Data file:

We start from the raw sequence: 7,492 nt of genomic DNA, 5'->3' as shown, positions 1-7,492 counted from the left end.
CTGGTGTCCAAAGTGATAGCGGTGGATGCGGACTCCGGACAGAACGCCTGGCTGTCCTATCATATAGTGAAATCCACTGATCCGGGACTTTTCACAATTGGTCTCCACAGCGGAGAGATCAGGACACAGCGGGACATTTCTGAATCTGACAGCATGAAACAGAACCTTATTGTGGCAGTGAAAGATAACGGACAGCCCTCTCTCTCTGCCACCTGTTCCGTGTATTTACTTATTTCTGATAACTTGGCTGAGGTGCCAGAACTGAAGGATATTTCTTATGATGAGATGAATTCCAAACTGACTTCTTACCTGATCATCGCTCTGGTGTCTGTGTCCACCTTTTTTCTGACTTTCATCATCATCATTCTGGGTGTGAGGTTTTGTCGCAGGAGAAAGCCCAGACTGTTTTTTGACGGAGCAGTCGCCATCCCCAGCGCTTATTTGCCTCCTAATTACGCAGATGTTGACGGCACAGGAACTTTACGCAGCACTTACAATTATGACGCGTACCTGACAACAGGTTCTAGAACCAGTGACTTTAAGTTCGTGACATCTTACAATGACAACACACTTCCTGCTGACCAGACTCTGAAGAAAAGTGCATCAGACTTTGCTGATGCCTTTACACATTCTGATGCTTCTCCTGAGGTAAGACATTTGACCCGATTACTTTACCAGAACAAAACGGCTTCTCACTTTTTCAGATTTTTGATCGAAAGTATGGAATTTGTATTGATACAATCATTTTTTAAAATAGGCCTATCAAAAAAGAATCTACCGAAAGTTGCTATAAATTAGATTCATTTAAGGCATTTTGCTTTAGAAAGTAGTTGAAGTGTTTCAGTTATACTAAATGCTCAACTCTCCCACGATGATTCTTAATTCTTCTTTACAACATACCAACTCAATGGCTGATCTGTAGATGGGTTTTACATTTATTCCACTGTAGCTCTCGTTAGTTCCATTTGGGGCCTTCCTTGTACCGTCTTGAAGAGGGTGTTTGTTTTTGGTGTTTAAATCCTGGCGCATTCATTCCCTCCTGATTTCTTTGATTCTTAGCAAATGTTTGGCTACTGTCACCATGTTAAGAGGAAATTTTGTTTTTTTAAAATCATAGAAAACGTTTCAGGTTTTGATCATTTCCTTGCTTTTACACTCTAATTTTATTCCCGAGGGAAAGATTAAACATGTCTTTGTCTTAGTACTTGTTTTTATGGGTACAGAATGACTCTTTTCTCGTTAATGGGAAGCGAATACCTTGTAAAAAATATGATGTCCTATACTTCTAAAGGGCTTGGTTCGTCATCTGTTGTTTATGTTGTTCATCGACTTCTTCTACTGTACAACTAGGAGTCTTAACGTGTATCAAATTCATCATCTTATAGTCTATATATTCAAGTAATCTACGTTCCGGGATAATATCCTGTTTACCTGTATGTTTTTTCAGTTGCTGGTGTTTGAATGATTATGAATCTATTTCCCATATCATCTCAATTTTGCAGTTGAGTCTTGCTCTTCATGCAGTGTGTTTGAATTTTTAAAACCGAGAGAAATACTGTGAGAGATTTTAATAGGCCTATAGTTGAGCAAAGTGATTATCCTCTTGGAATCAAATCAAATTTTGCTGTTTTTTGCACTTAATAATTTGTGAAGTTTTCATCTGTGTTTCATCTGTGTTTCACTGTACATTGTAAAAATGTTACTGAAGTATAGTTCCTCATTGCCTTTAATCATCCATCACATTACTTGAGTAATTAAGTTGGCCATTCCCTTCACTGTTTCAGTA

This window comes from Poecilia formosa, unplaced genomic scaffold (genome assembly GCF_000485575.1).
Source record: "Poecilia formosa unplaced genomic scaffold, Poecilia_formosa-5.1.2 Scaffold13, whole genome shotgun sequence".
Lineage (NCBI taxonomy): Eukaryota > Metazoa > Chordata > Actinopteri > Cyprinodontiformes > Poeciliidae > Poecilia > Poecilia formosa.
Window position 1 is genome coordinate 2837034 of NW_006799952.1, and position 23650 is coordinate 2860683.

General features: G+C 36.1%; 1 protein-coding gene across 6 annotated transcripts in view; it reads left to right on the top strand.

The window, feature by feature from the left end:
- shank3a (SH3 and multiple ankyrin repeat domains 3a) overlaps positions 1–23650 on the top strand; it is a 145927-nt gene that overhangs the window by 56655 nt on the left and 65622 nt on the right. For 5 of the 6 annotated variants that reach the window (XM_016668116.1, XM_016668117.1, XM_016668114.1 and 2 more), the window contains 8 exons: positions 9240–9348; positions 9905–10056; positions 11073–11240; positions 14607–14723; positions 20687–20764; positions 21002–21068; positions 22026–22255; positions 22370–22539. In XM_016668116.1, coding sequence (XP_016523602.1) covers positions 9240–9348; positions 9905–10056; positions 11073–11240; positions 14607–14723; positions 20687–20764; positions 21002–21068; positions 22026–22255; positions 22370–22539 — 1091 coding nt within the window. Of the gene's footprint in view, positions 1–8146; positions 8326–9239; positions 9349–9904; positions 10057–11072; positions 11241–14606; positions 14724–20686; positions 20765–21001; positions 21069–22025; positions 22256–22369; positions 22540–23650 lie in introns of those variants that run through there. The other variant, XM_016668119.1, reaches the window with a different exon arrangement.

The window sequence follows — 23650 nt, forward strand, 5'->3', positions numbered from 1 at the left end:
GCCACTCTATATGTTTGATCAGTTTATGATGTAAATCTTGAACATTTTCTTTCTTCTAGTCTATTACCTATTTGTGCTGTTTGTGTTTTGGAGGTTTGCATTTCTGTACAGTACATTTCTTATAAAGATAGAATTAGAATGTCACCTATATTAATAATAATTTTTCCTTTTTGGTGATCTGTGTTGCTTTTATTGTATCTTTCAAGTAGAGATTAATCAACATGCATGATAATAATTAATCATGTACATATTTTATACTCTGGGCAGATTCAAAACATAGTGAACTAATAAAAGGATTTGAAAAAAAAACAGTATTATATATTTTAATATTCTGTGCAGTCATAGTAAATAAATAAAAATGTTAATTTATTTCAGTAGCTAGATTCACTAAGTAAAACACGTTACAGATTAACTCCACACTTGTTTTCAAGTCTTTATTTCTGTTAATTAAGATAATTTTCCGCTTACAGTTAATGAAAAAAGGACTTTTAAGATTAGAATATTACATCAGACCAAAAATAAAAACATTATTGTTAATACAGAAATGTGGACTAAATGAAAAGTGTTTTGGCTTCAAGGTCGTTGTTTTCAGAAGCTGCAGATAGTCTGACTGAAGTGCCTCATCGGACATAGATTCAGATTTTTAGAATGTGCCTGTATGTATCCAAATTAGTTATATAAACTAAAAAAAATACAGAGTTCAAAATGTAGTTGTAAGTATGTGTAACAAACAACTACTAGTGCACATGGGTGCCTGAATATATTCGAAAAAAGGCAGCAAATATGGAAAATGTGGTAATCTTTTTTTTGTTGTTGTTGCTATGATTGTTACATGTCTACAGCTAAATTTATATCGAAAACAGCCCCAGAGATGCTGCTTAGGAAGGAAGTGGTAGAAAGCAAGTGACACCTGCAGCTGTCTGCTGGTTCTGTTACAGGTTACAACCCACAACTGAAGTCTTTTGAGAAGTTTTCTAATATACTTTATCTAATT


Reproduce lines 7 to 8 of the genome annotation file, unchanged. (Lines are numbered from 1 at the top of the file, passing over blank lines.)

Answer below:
General features: G+C 36.1%; 1 protein-coding gene across 6 annotated transcripts in view; it reads left to right on the top strand.

The window, feature by feature from the left end: